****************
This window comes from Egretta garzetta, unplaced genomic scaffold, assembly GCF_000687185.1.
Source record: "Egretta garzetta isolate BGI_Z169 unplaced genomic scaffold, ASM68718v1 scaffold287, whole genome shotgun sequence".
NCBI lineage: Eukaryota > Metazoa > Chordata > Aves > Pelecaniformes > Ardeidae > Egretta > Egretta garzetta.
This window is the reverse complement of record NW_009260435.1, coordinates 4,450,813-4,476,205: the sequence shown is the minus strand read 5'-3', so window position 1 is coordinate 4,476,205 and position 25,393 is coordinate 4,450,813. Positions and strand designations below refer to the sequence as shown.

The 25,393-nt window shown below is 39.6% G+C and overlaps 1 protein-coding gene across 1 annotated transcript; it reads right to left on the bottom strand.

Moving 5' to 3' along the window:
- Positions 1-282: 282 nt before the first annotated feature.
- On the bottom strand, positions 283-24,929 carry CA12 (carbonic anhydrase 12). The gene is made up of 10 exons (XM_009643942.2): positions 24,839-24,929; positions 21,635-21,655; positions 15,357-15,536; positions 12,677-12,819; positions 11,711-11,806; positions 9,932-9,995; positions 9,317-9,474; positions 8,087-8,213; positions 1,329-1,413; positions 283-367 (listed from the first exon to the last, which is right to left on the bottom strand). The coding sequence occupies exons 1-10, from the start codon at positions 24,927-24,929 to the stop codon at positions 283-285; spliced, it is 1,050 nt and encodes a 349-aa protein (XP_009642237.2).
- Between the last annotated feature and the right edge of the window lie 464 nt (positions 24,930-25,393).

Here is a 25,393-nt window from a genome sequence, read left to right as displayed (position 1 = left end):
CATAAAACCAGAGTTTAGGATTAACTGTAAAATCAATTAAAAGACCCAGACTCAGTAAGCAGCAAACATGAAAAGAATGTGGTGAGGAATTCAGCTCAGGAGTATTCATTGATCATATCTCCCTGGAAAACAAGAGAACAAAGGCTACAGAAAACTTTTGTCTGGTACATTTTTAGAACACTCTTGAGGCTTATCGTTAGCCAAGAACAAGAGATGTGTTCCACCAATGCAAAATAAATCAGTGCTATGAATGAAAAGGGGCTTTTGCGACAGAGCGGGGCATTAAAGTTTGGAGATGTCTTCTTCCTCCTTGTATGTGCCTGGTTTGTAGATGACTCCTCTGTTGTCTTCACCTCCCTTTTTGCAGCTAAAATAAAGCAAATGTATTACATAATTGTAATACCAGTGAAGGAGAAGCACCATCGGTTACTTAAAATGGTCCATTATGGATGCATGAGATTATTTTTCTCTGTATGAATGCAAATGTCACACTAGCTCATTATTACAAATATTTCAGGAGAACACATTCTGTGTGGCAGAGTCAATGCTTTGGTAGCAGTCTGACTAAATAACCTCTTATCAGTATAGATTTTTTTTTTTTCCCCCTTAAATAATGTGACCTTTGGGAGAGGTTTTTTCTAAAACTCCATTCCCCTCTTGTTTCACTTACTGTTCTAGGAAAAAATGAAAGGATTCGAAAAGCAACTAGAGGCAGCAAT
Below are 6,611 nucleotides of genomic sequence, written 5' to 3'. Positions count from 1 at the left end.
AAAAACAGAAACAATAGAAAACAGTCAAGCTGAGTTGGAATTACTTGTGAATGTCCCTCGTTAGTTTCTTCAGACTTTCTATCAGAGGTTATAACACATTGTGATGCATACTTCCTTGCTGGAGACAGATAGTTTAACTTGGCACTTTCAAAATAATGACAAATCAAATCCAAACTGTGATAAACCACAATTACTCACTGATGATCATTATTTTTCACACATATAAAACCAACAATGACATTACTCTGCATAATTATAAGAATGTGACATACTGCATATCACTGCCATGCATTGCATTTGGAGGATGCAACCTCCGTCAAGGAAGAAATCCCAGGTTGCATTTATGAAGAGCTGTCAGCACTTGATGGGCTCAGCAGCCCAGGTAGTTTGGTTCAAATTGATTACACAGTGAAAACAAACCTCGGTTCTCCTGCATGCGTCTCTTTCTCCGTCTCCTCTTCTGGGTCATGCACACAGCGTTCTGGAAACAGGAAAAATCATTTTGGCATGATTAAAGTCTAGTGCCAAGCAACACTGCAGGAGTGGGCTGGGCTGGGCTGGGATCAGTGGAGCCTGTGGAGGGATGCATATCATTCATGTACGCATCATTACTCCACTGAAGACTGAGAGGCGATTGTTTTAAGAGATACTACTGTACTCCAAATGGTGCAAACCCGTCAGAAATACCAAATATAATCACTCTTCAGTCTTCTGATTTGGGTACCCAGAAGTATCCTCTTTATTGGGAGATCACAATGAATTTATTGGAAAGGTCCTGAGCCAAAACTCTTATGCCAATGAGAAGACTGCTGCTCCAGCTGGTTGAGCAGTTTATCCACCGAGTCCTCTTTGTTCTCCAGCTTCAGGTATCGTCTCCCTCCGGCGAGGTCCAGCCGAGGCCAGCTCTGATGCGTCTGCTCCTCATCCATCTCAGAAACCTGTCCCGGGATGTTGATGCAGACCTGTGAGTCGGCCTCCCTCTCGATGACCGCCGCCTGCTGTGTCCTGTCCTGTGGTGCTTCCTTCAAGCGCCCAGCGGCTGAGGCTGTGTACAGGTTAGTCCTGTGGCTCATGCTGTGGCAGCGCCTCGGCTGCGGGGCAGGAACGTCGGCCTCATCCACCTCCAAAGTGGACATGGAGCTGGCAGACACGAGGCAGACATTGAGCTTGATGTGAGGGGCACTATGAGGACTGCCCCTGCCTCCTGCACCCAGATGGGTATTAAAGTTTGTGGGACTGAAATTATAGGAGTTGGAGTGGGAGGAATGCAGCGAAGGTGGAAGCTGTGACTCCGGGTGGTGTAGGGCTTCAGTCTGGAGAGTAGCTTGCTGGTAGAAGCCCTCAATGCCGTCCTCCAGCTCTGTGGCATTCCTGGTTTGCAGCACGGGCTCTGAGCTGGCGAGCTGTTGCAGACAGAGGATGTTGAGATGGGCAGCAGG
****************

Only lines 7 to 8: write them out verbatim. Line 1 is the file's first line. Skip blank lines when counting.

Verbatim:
- Positions 1-282: 282 nt before the first annotated feature.
- On the bottom strand, positions 283-24,929 carry CA12 (carbonic anhydrase 12). The gene is made up of 10 exons (XM_009643942.2): positions 24,839-24,929; positions 21,635-21,655; positions 15,357-15,536; positions 12,677-12,819; positions 11,711-11,806; positions 9,932-9,995; positions 9,317-9,474; positions 8,087-8,213; positions 1,329-1,413; positions 283-367 (listed from the first exon to the last, which is right to left on the bottom strand). The coding sequence occupies exons 1-10, from the start codon at positions 24,927-24,929 to the stop codon at positions 283-285; spliced, it is 1,050 nt and encodes a 349-aa protein (XP_009642237.2).